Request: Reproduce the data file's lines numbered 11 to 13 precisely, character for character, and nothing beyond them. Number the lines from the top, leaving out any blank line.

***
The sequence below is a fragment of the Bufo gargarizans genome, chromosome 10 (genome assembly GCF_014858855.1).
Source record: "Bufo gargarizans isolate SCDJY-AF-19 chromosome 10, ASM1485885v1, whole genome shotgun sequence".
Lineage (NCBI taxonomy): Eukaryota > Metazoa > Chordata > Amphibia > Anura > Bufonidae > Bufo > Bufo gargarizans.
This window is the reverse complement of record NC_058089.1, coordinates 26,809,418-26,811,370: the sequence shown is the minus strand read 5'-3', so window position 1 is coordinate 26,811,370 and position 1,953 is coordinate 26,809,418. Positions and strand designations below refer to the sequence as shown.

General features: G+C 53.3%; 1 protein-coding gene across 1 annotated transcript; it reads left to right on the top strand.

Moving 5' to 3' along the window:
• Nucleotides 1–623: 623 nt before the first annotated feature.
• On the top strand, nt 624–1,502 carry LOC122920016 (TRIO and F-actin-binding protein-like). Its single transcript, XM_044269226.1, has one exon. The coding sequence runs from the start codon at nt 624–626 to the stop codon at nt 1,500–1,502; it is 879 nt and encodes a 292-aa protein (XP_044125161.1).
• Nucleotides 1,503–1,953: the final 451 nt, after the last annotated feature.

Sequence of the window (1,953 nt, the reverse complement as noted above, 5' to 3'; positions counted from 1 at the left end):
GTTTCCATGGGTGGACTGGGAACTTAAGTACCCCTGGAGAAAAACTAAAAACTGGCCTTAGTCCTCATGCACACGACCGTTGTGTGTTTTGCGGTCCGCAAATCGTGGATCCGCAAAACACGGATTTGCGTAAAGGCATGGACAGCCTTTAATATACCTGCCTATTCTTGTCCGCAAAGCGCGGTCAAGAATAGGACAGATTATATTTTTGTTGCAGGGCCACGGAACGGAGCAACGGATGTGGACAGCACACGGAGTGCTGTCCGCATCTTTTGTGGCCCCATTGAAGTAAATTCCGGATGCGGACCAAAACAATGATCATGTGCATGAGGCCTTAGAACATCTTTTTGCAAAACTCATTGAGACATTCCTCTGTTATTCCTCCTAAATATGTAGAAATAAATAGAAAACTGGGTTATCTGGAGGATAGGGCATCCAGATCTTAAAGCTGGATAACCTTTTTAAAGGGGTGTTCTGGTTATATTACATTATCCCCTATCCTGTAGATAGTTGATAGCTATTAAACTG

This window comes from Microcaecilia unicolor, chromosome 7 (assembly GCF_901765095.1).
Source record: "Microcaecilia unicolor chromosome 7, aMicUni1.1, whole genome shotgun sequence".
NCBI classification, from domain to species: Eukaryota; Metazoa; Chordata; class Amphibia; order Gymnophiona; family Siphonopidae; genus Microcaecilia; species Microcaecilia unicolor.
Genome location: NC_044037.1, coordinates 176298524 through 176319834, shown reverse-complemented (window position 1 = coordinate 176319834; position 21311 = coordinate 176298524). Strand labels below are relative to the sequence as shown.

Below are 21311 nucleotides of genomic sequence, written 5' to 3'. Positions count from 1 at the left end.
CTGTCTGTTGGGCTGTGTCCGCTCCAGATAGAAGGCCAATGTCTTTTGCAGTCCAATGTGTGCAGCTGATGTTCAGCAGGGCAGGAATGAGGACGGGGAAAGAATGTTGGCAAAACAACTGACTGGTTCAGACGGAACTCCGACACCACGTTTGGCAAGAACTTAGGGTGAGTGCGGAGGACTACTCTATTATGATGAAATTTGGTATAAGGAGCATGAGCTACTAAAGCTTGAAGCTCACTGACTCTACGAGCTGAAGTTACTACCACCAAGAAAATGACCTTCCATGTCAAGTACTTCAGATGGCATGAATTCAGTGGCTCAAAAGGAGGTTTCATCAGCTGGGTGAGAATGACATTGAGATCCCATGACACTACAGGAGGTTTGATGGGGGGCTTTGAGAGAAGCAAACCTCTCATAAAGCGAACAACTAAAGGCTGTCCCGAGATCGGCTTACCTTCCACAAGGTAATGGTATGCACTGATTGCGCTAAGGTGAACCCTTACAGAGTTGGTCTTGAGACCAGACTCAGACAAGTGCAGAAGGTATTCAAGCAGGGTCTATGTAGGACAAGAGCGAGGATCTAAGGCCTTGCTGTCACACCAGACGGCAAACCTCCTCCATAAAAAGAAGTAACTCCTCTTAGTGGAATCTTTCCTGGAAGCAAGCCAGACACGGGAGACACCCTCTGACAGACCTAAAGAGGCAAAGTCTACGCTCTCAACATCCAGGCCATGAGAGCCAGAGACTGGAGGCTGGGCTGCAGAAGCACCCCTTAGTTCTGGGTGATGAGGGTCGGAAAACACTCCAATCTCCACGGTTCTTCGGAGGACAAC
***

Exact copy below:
GTTTCCATGGGTGGACTGGGAACTTAAGTACCCCTGGAGAAAAACTAAAAACTGGCCTTAGTCCTCATGCACACGACCGTTGTGTGTTTTGCGGTCCGCAAATCGTGGATCCGCAAAACACGGATTTGCGTAAAGGCATGGACAGCCTTTAATATACCTGCCTATTCTTGTCCGCAAAGCGCGGTCAAGAATAGGACAGATTATATTTTTGTTGCAGGGCCACGGAACGGAGCAACGGATGTGGACAGCACACGGAGTGCTGTCCGCATCTTTTGTGGCCCCATTGAAGTAAATTCCGGATGCGGACCAAAACAATGATCATGTGCATGAGGCCTTAGAACATCTTTTTGCAAAACTCATTGAGACATTCCTCTGTTATTCCTCCTAAATATGTAGAAATAAATAGAAAACTGGGTTATCTGGAGGATAGGGCATCCAGATCTTAAAGCTGGATAACCTTTTTAAAGGGGTGTTCTGGTTATATTACATTATCCCCTATCCTGTAGATAGTTGATAGCTATTAAACTG

This window comes from Microcaecilia unicolor, chromosome 7 (assembly GCF_901765095.1).
Source record: "Microcaecilia unicolor chromosome 7, aMicUni1.1, whole genome shotgun sequence".